In a letter issued late Thursday, the Federal Transit Administration authorized construction to begin on the extension, which will stretch 23 miles from the East Falls Church Station in Arlington County, through Tysons Corner and past the airport in Loudoun County. In addition to reducing congestion along Northern Virginia's busiest highways, the rail line is expected to spur an urban renewal in Tysons, a vast suburban office park and the state's largest jobs center.
The news from the FTA does not guarantee full funding of the project, which is counting on $900 million from Washington and has endured years of uncertainty as federal transit officials have questioned its rising costs. But state and project officials welcomed the letter and said they think the project's near-demise earlier this year is behind them.
"Unlike the Greenway, the HOT lanes will not be a totally private road.": Note that even though it's private, the Virginia State Police do patrol the Greenway and give speeding tickets. The Commonwealth won't let someone build a road of this sort without agreeing to various conditions, including law enforcement and including allowing the speed limit to be set by the General Assembly (the Greenway's operators cannot legally raise the speed limit to 75 mph, for example). The same would apply to the HOT lanes.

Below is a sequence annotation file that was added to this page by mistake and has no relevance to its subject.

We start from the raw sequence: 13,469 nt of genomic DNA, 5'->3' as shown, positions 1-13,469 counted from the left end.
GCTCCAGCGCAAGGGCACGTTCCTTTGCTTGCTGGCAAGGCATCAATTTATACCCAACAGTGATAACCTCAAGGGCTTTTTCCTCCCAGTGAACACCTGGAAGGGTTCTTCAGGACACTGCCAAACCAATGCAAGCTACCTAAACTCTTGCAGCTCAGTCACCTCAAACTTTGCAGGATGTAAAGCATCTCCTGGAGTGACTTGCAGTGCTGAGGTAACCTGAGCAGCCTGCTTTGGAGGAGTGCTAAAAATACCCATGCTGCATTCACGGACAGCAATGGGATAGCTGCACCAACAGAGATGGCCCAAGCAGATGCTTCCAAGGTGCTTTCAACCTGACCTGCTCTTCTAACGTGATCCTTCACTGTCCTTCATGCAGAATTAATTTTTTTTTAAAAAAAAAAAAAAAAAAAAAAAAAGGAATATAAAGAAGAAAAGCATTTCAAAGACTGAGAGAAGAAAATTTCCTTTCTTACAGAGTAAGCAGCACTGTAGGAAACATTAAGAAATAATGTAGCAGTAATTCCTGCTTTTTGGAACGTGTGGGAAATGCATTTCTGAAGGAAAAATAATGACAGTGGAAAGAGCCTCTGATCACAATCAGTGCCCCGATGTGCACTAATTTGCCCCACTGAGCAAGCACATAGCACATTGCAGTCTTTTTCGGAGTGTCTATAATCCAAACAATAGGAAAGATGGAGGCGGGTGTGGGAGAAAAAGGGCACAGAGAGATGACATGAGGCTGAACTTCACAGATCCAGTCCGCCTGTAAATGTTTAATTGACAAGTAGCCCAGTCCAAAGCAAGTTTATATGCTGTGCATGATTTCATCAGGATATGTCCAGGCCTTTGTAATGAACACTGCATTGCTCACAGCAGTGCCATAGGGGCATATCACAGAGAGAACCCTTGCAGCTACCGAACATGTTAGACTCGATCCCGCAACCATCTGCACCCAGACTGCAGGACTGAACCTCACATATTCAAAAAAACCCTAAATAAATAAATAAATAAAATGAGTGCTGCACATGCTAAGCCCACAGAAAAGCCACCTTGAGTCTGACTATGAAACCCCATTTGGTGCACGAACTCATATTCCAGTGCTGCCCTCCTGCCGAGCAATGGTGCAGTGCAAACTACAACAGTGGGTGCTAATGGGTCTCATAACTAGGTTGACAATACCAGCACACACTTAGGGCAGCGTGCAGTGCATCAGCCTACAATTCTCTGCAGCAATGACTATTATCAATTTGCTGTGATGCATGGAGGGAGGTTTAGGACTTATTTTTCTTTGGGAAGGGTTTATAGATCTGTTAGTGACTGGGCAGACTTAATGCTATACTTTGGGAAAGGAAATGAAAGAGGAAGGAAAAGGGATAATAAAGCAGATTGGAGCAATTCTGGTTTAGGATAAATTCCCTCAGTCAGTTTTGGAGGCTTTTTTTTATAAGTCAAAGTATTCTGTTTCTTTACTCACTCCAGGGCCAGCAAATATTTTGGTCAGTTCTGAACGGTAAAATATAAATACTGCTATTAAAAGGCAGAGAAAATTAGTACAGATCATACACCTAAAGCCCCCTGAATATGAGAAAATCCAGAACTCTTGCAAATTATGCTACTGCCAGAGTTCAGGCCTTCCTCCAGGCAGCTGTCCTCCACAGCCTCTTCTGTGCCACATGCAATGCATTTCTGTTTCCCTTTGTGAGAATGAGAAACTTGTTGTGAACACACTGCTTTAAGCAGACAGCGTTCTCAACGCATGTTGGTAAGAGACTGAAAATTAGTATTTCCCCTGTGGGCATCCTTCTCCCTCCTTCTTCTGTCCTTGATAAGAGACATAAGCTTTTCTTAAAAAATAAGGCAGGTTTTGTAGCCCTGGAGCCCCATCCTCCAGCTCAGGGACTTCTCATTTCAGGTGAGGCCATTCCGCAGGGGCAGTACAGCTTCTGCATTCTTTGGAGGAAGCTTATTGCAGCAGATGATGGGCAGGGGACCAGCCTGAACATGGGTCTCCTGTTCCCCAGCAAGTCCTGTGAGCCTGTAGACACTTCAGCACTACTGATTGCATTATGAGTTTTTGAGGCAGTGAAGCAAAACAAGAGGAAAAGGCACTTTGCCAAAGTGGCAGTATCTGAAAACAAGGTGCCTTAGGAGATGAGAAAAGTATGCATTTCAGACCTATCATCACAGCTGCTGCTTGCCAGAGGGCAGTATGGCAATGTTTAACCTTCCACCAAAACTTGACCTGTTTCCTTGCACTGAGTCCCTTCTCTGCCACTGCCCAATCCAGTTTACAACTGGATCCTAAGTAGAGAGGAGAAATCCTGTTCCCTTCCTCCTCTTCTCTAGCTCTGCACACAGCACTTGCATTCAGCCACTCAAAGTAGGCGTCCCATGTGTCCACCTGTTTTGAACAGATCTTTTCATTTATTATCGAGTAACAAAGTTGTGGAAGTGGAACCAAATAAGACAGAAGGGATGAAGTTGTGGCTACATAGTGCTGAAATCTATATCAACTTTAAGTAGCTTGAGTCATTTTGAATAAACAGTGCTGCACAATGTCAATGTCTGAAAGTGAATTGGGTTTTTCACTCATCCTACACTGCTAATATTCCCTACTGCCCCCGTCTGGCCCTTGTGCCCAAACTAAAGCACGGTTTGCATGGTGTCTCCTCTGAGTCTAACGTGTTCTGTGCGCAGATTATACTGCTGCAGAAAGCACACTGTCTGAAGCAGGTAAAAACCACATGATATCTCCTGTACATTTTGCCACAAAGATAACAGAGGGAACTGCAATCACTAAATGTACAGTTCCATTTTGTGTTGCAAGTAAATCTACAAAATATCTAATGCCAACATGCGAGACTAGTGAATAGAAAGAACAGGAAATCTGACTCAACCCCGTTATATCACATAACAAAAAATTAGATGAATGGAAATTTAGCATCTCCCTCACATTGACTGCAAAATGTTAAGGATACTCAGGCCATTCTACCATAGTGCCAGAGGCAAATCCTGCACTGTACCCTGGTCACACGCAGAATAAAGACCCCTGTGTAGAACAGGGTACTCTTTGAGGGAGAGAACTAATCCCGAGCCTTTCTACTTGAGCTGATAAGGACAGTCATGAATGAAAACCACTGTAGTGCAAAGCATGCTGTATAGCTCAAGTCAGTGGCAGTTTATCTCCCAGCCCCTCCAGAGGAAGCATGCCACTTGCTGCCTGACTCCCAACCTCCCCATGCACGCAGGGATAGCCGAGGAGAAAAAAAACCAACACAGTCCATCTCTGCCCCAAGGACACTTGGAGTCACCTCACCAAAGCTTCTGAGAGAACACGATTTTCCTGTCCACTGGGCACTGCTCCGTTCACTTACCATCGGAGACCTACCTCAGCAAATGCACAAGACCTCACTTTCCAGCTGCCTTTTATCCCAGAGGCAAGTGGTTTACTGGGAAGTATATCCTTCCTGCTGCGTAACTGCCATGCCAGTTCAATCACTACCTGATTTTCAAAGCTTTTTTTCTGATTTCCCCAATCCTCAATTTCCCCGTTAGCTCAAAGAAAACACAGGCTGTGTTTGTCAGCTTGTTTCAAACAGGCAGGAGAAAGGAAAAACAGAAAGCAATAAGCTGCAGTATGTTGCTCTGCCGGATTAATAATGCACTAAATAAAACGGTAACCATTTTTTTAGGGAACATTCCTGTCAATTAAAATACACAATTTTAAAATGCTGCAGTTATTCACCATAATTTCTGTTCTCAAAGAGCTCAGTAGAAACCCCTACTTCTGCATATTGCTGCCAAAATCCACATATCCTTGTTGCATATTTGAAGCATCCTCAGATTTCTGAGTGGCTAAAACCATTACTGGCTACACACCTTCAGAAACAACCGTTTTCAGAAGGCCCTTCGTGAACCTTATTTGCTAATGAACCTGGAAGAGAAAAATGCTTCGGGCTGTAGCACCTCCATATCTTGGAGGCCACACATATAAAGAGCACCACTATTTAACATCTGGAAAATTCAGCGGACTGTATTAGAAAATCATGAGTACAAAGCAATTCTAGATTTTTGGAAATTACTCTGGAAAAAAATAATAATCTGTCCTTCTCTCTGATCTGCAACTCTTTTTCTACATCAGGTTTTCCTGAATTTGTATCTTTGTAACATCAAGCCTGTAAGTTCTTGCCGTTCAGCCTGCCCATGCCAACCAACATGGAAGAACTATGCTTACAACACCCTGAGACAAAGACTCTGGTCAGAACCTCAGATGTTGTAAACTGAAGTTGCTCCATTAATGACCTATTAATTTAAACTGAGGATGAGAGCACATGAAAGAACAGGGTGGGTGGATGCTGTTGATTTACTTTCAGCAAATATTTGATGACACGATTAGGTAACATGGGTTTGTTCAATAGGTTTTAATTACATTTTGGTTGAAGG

Eric Weiss: My understanding is that the Greeway gives permission for the VSP to patrol the Greenway. There might even be a payment involved.
As for speeds, try going UNDER 75 mph on the Greenway on weekends and off-peak hours and you'll wind up with a GMC Yukon's front grille embedded in your Yugo's backside.
Fairfax, VA: Has anyone else noticed that evening rush hour trains are not coming as often as they used to? I transfer to the Orange line at Rosslyn, and it seems like trains are only coming every 7 minutes or longer.
Lena Sun: During rush hour, Orange Line trains are supposed to be running every 6 minutes from the ends of the line, so that stations in the core should be getting trains about every three minutes or so. Maybe you were hung up in Rosslyn because of the bottleneck there with Blue and Orange lines going thru the tunnel.
Vienna, Va: Regarding the HOT lanes on the Beltway - My understanding is that carpools will be able to use the HOT lanes for free. I don't understand how they will be able to enforce that. With cars zooming by, how are they going to be able to tell how many people are in the car, some cars have tinted windows making it even more difficult to see inside. I read something about using infrared rays to detect body heat or something? That seems really far-fetched. Any explanation/insight into how this would work would be appreciated.